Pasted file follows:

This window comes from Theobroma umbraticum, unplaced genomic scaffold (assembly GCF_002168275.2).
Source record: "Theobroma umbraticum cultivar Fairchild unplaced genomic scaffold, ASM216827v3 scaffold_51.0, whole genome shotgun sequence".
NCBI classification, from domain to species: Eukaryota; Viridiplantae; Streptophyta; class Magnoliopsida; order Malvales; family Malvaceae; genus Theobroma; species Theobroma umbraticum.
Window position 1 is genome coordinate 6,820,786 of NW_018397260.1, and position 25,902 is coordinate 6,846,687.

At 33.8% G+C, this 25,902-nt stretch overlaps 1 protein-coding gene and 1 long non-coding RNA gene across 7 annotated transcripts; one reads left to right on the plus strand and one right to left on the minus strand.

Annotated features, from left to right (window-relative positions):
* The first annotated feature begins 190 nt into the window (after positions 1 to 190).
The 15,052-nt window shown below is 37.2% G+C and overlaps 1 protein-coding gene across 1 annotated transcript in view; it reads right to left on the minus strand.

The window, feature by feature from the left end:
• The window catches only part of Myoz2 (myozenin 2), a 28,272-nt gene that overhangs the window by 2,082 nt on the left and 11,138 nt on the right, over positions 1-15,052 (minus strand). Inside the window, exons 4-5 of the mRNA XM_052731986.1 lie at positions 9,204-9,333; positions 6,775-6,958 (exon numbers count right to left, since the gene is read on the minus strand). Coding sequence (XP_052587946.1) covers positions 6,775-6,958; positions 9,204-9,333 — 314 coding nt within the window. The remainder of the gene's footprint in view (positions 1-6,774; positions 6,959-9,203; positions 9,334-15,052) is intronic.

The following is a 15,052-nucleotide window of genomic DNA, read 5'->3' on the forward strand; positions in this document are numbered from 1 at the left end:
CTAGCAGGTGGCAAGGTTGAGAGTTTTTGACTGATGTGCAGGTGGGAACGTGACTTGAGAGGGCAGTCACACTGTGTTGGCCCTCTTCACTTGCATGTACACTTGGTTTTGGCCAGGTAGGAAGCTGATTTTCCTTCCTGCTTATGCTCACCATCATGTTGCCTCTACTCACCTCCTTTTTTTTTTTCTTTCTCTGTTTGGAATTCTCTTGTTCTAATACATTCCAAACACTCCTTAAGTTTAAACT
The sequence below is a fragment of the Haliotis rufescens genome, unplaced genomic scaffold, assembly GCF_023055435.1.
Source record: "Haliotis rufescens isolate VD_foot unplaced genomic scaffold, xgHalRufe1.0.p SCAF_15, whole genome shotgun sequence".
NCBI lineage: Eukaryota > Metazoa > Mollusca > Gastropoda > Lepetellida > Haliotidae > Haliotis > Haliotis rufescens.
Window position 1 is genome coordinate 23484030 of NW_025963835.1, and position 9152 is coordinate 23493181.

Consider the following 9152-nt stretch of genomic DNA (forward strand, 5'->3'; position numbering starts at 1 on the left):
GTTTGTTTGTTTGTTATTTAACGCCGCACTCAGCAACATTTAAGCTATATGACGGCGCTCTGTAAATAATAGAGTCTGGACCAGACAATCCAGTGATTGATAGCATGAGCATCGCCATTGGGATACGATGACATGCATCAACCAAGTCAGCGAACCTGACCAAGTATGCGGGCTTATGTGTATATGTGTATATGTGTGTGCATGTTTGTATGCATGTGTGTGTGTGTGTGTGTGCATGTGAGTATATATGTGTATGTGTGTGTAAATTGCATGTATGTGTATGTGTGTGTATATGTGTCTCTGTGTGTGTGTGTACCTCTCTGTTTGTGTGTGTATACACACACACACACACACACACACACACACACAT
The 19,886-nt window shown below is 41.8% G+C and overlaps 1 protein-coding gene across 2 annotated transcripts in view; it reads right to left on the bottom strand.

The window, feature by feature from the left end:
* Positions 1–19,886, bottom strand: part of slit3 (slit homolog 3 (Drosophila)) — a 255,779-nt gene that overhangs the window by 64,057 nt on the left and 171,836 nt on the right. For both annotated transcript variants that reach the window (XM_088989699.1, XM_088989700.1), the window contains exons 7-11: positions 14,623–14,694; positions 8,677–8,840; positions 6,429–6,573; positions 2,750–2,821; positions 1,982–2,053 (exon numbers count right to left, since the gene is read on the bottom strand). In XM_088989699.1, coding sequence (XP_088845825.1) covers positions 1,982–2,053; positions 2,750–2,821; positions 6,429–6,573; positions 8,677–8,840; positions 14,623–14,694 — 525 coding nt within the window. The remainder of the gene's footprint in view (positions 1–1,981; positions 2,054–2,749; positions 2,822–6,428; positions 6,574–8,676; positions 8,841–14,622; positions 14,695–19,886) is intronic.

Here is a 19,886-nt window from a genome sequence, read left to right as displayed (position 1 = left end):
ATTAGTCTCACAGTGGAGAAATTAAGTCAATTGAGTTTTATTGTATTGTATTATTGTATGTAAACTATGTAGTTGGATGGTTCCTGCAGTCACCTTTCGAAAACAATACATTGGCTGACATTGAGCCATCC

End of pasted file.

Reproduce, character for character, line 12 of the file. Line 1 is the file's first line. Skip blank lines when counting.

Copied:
CTAGCAGGTGGCAAGGTTGAGAGTTTTTGACTGATGTGCAGGTGGGAACGTGACTTGAGAGGGCAGTCACACTGTGTTGGCCCTCTTCACTTGCATGTACACTTGGTTTTGGCCAGGTAGGAAGCTGATTTTCCTTCCTGCTTATGCTCACCATCATGTTGCCTCTACTCACCTCCTTTTTTTTTTTCTTTCTCTGTTTGGAATTCTCTTGTTCTAATACATTCCAAACACTCCTTAAGTTTAAACT